Southern Landscape Painter Tackles New Challenge: The Desert

Southern Landscape Painter Tackles New Challenge: The Desert

The studio of Brian Rutenberg '87, in Long Island City in Queens, N.Y.

The studio of Brian Rutenberg ’87, in Long Island City in Queens, N.Y.

Brian Rutenberg ‘87 is a self-described Southern landscape painter. For one of his latest works of art, however, he tackled an environment quite foreign to Dixie: the desert.

Rutenberg's "Point of Pine 2".

Brian Rutenberg’s “Point of Pine 2”.

Rutenberg was commissioned in 2015 to paint four large canvasses for the Tempe, Ariz.-based headquarters of DriveTime, a nationwide used auto dealer. After analyzing blueprints of the airy office building, and noting its extensive use of stone, concrete and glass, Rutenberg embarked on a mission “to bring the desert indoors.”

Five months and many paint tubes later, Rutenberg completed the canvases just three days shy of his 50th birthday. But that was only half the work: the abstract landscape paintings then needed to be shipped across the country in a climate-controlled vehicle from Rutenberg’s studio in New York. And because two of the paintings measure 20 feet by 6 feet and two others measure 9 feet by 10 feet, that climate-controlled vehicle needed to be a semi truck.

The large size of the paintings posed some logistical problems before Rutenberg even began painting. Normally, Rutenberg works from a studio on 27th Street in Manhattan. But the size of these canvases necessitated he obtain a second, “airplane hangar-like” studio in Long Island City in Queens, N.Y., with 18-foot-tall ceilings, said the artist.

The installation of "Southpoint" at the Arizona headquarters of DriveTime.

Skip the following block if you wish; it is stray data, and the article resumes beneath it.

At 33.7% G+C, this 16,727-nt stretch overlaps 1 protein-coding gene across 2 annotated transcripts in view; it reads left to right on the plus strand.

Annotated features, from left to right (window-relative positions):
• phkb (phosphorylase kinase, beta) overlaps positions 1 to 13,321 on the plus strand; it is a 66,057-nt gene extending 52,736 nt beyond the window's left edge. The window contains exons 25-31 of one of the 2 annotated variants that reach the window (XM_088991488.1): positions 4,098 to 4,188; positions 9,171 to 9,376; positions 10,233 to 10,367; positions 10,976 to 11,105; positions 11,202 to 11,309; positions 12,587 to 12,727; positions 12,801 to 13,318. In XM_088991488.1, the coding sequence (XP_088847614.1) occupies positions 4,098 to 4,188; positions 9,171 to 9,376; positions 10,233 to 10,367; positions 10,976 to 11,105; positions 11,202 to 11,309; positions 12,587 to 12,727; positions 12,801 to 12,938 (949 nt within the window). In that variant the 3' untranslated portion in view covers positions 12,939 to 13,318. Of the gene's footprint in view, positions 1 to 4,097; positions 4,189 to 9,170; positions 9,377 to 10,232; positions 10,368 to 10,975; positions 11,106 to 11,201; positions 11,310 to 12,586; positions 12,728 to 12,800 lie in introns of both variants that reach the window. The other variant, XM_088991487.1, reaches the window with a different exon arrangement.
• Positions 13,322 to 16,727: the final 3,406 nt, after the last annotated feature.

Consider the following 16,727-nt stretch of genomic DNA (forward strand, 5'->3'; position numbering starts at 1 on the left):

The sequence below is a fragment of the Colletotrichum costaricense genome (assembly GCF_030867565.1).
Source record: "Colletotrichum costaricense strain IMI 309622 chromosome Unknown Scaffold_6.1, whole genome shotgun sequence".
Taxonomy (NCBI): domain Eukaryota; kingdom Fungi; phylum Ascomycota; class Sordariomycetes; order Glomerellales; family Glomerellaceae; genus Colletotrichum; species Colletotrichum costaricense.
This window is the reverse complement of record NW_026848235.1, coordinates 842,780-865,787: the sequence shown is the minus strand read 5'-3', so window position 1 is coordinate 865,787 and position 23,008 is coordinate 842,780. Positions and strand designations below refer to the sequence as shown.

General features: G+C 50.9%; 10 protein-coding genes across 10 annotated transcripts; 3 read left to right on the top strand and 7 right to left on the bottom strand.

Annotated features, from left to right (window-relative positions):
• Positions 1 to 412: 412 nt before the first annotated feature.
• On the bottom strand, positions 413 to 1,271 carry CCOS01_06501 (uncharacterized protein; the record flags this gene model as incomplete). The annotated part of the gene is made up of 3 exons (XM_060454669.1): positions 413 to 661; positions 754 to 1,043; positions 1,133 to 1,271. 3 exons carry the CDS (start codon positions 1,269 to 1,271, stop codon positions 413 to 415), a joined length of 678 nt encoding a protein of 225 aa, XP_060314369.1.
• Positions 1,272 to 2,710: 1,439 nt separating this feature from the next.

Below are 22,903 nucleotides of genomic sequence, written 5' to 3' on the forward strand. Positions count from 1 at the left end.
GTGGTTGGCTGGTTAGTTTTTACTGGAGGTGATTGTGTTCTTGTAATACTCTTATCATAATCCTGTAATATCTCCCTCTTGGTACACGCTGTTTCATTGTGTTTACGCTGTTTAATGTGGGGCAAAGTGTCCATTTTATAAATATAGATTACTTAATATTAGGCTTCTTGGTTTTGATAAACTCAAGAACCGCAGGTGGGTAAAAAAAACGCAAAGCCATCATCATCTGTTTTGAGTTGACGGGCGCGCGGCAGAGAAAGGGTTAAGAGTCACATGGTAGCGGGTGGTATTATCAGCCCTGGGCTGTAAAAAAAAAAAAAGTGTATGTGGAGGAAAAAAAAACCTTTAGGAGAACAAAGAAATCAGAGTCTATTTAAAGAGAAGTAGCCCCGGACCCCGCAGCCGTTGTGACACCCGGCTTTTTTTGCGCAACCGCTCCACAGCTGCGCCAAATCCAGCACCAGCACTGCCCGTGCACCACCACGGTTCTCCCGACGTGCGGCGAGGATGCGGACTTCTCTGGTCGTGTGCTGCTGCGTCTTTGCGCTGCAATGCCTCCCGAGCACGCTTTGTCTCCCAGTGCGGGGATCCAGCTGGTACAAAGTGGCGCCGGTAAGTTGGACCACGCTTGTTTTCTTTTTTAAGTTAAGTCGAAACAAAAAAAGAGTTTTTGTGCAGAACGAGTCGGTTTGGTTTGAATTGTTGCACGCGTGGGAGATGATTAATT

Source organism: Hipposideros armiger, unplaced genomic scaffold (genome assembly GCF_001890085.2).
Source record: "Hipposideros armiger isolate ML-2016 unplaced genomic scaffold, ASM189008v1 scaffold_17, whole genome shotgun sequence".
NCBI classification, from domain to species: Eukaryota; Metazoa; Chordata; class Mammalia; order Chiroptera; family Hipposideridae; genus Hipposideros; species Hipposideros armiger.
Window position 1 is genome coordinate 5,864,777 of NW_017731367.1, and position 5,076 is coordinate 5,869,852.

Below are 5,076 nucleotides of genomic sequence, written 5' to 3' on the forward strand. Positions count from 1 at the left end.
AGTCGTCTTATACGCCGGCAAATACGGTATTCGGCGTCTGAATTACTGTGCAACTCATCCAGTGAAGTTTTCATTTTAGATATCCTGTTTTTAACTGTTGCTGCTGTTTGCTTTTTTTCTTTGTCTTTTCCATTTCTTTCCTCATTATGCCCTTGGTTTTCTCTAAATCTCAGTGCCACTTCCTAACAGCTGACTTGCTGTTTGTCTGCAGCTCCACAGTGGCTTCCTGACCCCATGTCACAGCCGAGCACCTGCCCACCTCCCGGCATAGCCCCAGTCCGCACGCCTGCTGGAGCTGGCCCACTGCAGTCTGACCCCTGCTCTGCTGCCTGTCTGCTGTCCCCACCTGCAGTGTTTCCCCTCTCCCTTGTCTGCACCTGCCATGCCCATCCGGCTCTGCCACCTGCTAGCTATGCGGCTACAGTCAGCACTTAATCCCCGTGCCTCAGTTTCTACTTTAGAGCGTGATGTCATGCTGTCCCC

The installation of “Southlight” at the Arizona headquarters of DriveTime.

For inspiration and guidance, Rutenberg said he studied everything from French and American cabinetry, grandfather clocks, the paintings of Hans Memling and the photography of Diane Arbus. These influences helped him understand how to make the tall, skinny panels he was painting appear wider. That’s not always easy to do when “all we have is four sides of a rectangle with a flat surface,” said Rutenberg.

In the case of Memling, Rutenberg appropriated the German-born artist’s technique of using diagonals and stacked forms to suggest depth, volume, and “the promise of something about to happen.” In the case of Arbus, Rutenberg consulted her famous photograph “A Jewish giant at home with his parents, in the Bronx, N.Y., 1970,” in order to “intensify the orientation in which (the viewers) experience the real landscape.” As for the cabinetry and grandfather clocks, Rutenberg said they “helped me play with shifting volume in a tall canvas.”

Rutenberg witnessed the installation of the paintings in Tempe in November 2015. He deemed the project “one of the most exciting of my career,” and was elated to see the canvases hung within the office building.

“The painting never feels finished,” said Rutenberg, “until the paintings are seen outside my studio.”

Among the many honors he has received, Rutenberg has been a Fulbright Scholar, a New York Foundation for the Arts Fellow, a Marie Walsh Sharpe Grant recipient, a Basil Alkazzi Award recipient, and an Irish Museum of Modern Art Work Programme recipient. See more of Rutenberg’s art on his website, www.brianrutenbergart.com, and in the video below.